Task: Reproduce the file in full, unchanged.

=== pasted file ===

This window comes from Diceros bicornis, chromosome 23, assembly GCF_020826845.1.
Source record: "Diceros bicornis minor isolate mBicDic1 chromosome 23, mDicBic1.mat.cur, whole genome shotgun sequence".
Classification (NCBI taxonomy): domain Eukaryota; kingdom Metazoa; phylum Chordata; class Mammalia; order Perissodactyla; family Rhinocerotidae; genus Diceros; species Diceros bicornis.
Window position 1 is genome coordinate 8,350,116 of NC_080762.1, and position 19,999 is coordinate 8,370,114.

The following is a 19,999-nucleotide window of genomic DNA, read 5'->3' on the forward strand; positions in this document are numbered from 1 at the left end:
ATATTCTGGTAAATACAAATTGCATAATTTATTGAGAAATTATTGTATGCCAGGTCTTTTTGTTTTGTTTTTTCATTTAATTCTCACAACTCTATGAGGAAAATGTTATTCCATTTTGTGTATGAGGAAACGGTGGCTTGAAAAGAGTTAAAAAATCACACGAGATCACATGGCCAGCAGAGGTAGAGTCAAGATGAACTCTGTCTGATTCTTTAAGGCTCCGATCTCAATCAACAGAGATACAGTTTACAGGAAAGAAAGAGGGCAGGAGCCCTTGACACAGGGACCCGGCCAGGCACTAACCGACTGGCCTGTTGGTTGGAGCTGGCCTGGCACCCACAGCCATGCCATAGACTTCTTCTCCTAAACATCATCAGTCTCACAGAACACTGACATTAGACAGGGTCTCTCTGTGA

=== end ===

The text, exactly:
This window comes from Diceros bicornis, chromosome 23, assembly GCF_020826845.1.
Source record: "Diceros bicornis minor isolate mBicDic1 chromosome 23, mDicBic1.mat.cur, whole genome shotgun sequence".
Classification (NCBI taxonomy): domain Eukaryota; kingdom Metazoa; phylum Chordata; class Mammalia; order Perissodactyla; family Rhinocerotidae; genus Diceros; species Diceros bicornis.
Window position 1 is genome coordinate 8,350,116 of NC_080762.1, and position 19,999 is coordinate 8,370,114.

The following is a 19,999-nucleotide window of genomic DNA, read 5'->3' on the forward strand; positions in this document are numbered from 1 at the left end:
ATATTCTGGTAAATACAAATTGCATAATTTATTGAGAAATTATTGTATGCCAGGTCTTTTTGTTTTGTTTTTTCATTTAATTCTCACAACTCTATGAGGAAAATGTTATTCCATTTTGTGTATGAGGAAACGGTGGCTTGAAAAGAGTTAAAAAATCACACGAGATCACATGGCCAGCAGAGGTAGAGTCAAGATGAACTCTGTCTGATTCTTTAAGGCTCCGATCTCAATCAACAGAGATACAGTTTACAGGAAAGAAAGAGGGCAGGAGCCCTTGACACAGGGACCCGGCCAGGCACTAACCGACTGGCCTGTTGGTTGGAGCTGGCCTGGCACCCACAGCCATGCCATAGACTTCTTCTCCTAAACATCATCAGTCTCACAGAACACTGACATTAGACAGGGTCTCTCTGTGA